Ever wanted to punch your boss?

Rod Owen felt like punching his boss, so one day the former AFL player did just that and in the process earned himself a nomination for The Frownlow Medal Hall of Fame.

The Frownlow Medal is awarded to the player whose off-field demeanour epitomises the values of the modern-day footballer and draws attention to the status of footballers as role models to young Australians. It covers Australia’s four major football codes; the National Rugby League (NRL), Australian Football League (AFL), the A-League (Football) and Rugby Union’s Super Rugby competition. NRL player Shaun Kenny-Dowall won the inaugural medal in 2015, while AFL player Elijah Taylor is the most recent recipient.

The Frownlow Medal Hall of Fame honours former players and players who received media attention in previous seasons, for similarly scandalous behaviour, and its inductees include Ben Cousins and Julian O’Neill.

The man known as ‘Rocket’ got so fed up one day that he lashed out at his boss. The punch broke the boss’ nose and jaw so badly that his face had to be surgically reconstructed with microplates and titanium screws. Owen was sentenced to 18 months in Dhurringile prison farm, and served nine months.

What was discovered only recently was that the boss provoked the hiding with a joke about paedophilia, and that Owen himself was molested as a child. He was abused by a man named Darrell Ray, who was his primary school librarian and sports coach. He was also abused by Albert Briggs, who was an official at the St Kilda club where Rod played as a child and an adult. Owen revealed that Briggs molested him in the change rooms before junior Grand Final at the MCG. Briggs left the club a hero, Owen eventually left in disgrace.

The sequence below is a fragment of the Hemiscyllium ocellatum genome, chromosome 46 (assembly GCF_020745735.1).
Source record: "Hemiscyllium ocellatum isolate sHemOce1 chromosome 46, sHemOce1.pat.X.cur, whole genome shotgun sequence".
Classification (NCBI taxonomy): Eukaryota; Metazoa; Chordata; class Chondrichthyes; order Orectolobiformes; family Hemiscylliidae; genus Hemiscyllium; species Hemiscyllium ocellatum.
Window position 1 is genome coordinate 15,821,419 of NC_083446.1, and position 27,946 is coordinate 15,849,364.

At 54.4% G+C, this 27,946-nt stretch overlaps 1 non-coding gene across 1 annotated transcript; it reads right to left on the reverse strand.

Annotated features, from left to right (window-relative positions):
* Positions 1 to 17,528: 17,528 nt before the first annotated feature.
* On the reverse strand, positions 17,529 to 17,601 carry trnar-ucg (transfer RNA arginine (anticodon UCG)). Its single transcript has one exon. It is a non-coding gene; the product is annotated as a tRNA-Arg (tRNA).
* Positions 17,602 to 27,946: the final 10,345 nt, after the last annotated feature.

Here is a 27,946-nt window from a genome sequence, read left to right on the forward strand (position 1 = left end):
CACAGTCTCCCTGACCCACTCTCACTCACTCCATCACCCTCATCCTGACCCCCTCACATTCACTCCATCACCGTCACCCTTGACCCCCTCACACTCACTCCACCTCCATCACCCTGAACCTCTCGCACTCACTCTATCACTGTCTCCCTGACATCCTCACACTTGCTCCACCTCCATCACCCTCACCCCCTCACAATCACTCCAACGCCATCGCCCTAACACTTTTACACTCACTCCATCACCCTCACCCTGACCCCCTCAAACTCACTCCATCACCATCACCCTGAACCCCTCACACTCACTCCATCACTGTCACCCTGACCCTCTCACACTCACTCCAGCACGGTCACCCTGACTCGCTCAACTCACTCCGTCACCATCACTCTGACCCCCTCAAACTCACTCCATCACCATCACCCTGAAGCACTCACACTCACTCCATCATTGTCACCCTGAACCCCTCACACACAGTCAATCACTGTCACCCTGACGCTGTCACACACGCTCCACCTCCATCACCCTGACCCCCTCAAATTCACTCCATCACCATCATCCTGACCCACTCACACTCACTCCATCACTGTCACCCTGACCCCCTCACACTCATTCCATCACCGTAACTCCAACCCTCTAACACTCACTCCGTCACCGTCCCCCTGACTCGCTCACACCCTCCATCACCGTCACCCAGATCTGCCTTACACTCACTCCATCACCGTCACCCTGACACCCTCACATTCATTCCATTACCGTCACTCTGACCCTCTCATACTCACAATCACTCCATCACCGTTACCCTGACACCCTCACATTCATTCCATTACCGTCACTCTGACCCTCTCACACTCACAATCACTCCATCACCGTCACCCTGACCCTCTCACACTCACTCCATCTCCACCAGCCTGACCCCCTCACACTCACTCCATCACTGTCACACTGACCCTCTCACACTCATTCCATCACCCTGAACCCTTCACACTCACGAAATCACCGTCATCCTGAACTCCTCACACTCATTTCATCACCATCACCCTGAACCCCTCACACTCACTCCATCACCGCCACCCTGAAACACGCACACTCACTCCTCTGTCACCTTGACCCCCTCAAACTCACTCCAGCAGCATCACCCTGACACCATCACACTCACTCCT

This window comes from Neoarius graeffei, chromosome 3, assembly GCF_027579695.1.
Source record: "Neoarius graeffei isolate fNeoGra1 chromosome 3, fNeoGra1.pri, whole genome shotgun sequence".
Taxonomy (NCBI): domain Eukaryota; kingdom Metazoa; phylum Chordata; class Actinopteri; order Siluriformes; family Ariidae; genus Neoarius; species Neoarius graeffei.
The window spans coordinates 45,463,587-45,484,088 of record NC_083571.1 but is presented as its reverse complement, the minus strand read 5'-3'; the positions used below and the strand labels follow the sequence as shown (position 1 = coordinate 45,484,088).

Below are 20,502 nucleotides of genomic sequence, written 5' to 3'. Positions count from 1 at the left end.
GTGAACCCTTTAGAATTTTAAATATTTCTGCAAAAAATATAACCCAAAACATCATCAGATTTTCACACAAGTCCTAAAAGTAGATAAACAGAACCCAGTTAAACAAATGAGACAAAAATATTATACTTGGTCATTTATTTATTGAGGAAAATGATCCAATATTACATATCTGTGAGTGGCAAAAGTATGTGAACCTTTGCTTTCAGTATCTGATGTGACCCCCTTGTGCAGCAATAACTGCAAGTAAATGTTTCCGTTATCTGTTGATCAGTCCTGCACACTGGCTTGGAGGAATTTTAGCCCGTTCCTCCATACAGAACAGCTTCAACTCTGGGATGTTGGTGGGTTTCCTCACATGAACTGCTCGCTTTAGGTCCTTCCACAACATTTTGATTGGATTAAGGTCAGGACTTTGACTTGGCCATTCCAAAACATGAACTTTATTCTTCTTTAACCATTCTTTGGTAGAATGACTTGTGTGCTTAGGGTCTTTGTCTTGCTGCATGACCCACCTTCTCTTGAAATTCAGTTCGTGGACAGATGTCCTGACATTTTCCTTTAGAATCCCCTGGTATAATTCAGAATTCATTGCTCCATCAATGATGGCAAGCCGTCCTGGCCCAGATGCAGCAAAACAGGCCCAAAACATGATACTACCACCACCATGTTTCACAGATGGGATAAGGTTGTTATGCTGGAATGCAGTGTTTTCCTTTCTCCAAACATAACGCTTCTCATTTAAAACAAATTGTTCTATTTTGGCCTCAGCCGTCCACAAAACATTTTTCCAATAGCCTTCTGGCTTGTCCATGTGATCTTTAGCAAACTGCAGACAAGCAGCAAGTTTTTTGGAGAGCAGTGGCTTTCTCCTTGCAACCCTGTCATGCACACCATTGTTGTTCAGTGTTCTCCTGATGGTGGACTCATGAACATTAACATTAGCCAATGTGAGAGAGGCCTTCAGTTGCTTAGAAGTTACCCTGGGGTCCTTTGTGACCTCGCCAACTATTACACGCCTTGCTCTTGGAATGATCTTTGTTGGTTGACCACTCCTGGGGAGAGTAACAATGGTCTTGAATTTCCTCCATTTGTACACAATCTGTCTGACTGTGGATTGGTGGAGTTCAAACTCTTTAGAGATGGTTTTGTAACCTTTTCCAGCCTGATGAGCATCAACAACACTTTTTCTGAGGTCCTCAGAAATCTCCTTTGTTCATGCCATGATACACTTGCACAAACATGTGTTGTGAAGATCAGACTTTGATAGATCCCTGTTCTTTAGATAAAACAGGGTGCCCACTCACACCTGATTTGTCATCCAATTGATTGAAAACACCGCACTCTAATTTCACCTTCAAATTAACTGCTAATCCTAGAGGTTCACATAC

The abuse as a child traumatised Owen for years, and provoked drug, gambling and alcohol addiction.  At just 23 years of age, he’d accrued a $150,000 gambling debt and his alcohol and drug benders could last for weeks. He is remembered for 63-day bender, after which a teammate found him lying unconscious and bloodied in a gutter outside the Portsea pub. He was also caught drunkenly driving at 150 kilometres per hour down the Nepean Highway.

The highly-talented athlete also paid $30,000 in compensation in 2004 to a woman who complained that he had assaulted her outside a Melbourne hotel.

Owen’s story mirrors that of rugby union star Tony Daly, whose life spiralled into drug and alcohol addiction, and crime, in response to abuse he suffered as a child at boarding school. Both players have taken legal action against their respective schools.



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